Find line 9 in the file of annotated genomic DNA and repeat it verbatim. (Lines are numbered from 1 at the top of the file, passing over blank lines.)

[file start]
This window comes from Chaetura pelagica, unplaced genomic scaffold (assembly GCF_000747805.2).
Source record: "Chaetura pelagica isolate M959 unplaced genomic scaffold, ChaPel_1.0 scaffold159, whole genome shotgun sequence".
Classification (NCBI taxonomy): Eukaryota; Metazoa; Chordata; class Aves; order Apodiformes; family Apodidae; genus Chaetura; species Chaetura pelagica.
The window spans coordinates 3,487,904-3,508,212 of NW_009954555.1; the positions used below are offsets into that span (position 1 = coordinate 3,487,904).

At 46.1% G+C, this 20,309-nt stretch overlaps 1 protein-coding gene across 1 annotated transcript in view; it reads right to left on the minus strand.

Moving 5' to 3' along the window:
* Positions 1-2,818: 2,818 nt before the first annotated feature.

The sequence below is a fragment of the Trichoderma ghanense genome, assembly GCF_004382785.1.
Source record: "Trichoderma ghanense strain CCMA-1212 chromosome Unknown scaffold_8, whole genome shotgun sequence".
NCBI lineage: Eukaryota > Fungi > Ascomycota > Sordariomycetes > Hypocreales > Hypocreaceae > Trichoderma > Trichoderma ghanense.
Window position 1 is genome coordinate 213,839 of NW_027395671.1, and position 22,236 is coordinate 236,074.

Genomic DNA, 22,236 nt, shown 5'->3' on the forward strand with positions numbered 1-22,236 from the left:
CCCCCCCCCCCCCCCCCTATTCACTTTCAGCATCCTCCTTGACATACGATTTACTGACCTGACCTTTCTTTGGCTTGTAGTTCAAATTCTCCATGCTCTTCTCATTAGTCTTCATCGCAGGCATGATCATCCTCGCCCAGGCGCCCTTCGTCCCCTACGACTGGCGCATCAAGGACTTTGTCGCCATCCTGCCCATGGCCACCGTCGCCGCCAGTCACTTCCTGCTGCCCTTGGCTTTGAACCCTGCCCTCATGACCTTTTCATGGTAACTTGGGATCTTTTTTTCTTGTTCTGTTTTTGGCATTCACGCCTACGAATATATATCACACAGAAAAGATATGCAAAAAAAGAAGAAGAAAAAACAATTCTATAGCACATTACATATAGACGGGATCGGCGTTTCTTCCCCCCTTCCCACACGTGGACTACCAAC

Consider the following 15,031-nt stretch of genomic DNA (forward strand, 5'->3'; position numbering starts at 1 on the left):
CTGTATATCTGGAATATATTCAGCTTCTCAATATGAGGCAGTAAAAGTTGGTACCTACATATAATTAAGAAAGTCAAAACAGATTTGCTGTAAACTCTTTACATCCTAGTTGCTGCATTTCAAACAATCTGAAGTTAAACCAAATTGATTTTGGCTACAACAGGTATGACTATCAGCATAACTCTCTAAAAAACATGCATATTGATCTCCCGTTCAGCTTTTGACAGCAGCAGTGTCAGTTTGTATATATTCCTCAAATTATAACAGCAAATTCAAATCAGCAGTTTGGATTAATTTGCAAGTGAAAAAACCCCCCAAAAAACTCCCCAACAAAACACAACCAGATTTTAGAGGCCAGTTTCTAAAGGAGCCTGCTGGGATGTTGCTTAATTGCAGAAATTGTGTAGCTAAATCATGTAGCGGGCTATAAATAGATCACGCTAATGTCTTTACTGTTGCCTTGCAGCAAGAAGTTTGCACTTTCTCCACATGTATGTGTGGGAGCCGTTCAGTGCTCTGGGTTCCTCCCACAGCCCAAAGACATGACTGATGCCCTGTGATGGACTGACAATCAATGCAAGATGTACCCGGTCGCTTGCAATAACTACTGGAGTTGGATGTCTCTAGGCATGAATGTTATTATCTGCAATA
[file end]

Source record: "Trichoderma ghanense strain CCMA-1212 chromosome Unknown scaffold_8, whole genome shotgun sequence".